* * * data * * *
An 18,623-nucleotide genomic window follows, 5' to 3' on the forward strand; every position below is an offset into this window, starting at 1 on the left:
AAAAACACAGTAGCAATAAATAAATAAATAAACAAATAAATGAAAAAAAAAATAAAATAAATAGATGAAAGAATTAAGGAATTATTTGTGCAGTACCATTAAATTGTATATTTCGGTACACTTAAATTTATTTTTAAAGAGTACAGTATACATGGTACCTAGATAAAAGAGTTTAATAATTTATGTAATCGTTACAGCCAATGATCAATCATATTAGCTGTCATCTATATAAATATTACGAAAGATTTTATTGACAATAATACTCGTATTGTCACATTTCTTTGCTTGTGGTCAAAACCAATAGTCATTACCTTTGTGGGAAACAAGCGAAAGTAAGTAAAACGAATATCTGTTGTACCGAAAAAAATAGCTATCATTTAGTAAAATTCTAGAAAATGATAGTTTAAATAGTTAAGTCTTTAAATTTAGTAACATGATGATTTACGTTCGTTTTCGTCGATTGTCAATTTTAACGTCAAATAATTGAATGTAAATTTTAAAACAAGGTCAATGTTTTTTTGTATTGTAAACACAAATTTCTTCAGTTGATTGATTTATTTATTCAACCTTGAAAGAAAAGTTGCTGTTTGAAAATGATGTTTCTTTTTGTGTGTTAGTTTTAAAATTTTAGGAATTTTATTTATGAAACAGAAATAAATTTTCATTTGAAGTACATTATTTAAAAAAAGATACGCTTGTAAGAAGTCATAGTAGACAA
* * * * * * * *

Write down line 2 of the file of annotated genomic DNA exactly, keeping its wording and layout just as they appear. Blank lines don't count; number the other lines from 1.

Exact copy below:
AAAAACACAGTAGCAATAAATAAATAAATAAACAAATAAATGAAAAAAAAAATAAAATAAATAGATGAAAGAATTAAGGAATTATTTGTGCAGTACCATTAAATTGTATATTTCGGTACACTTAAATTTATTTTTAAAGAGTACAGTATACATGGTACCTAGATAAAAGAGTTTAATAATTTATGTAATCGTTACAGCCAATGATCAATCATATTAGCTGTCATCTATATAAATATTACGAAAGATTTTATTGACAATAATACTCGTATTGTCACATTTCTTTGCTTGTGGTCAAAACCAATAGTCATTACCTTTGTGGGAAACAAGCGAAAGTAAGTAAAACGAATATCTGTTGTACCGAAAAAAATAGCTATCATTTAGTAAAATTCTAGAAAATGATAGTTTAAATAGTTAAGTCTTTAAATTTAGTAACATGATGATTTACGTTCGTTTTCGTCGATTGTCAATTTTAACGTCAAATAATTGAATGTAAATTTTAAAACAAGGTCAATGTTTTTTTGTATTGTAAACACAAATTTCTTCAGTTGATTGATTTATTTATTCAACCTTGAAAGAAAAGTTGCTGTTTGAAAATGATGTTTCTTTTTGTGTGTTAGTTTTAAAATTTTAGGAATTTTATTTATGAAACAGAAATAAATTTTCATTTGAAGTACATTATTTAAAAAAAGATACGCTTGTAAGAAGTCATAGTAGACAA